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Canonical chooses convenience in codecs, and rightly so

Canonical had to make a difficult decision regarding inclusion of proprietary codecs in its distribution, but it chose the right option.

OStatic provides an excellent analysis of the dilemma facing Canonical and its Ubuntu distribution: to facilitate adoption of proprietary media codecs and, if so, how?

I have (incorrectly) criticized Canonical for including proprietary codecs in Ubuntu before, but others in the open-source world have been far more derogatory about any possible hint of proprietary software making its way into Ubuntu.

While I am sympathetic with the intent of such commentary, OStatic is absolutely correct to suggest that Canonical's decision to set up a for-fee way to add proprietary media codecs to Ubuntu is spot-on:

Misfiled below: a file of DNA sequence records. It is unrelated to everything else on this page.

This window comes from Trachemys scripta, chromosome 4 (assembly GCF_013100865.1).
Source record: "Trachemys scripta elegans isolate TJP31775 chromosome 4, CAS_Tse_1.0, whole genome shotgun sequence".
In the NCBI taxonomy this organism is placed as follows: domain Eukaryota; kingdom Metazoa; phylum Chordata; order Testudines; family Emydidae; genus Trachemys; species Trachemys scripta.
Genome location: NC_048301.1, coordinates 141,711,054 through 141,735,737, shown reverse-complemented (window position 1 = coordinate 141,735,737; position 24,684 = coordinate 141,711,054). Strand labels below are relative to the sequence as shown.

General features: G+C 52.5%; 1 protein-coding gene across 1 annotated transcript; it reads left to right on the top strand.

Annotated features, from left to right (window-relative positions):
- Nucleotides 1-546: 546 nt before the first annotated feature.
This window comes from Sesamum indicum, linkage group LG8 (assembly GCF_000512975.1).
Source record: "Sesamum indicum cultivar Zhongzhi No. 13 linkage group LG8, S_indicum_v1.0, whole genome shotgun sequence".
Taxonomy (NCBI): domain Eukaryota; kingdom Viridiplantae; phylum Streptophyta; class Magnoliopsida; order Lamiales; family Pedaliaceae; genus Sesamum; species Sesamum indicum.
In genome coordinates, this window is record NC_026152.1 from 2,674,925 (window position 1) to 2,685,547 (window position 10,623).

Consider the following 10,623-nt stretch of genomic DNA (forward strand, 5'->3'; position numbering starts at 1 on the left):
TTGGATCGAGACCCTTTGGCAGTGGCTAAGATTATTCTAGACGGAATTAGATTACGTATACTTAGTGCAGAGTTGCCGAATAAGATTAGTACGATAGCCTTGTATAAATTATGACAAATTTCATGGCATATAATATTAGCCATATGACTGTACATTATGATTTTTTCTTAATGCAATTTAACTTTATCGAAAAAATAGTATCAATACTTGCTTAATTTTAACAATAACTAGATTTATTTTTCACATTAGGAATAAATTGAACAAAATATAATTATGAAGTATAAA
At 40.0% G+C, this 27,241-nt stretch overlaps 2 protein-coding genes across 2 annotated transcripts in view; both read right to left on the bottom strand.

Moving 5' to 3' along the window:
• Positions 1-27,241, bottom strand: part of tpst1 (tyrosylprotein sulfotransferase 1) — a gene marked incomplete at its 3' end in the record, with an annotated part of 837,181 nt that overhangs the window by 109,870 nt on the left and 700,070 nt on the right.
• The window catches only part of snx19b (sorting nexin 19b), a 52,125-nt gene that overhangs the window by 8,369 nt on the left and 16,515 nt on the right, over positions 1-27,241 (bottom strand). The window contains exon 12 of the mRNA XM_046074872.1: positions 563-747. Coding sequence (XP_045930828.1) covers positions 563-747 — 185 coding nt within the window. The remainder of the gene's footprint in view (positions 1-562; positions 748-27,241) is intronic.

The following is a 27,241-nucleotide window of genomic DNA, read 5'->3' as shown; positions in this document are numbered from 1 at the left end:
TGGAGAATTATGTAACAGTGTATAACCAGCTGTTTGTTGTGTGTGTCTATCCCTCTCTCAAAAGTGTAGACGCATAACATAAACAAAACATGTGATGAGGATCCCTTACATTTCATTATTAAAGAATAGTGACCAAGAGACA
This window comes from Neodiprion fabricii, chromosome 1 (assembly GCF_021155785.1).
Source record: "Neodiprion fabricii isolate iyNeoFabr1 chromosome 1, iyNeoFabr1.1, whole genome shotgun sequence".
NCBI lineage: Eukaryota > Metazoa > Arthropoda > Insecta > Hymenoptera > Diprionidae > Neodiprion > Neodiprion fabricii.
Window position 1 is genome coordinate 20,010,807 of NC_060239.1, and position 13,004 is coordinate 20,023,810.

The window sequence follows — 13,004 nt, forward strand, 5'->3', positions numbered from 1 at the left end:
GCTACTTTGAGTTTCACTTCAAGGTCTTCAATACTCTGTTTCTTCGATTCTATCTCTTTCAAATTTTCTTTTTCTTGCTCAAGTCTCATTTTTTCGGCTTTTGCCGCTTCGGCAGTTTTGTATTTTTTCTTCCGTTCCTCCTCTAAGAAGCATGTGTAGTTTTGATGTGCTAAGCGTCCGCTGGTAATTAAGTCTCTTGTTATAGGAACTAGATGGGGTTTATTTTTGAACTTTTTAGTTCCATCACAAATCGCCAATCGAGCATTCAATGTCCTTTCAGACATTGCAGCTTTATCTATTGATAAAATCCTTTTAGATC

They could have taken the approach that every last Ubuntu user is vested in the "free as in speech" aspect of open source and does not own a single piece of media in a proprietary format. That would have been seen through immediately as either a blatant lie or delusional thinking. Or they could have thumbed their noses at the intellectual property laws in several countries, and refused to offer a legal alternative on the grounds that the laws are simply restrictive and misguided.

The laws are misguided. They are restrictive. They are still legally binding, though, and it is not Canonical's call to encourage (or require) that any Linux user violate them. For this reason, Canonical is doing the right thing in offering a legal alternative.

Canonical had to do a difficult balancing act, but I think Mark Shuttleworth and crew chose the right path. Offering a safe, legal way to include proprietary media codecs is the right thing to do in the short term for Ubuntu. Perhaps those codecs can be opened up in the future, but that's not for Canonical to take upon itself, not alone, anyway.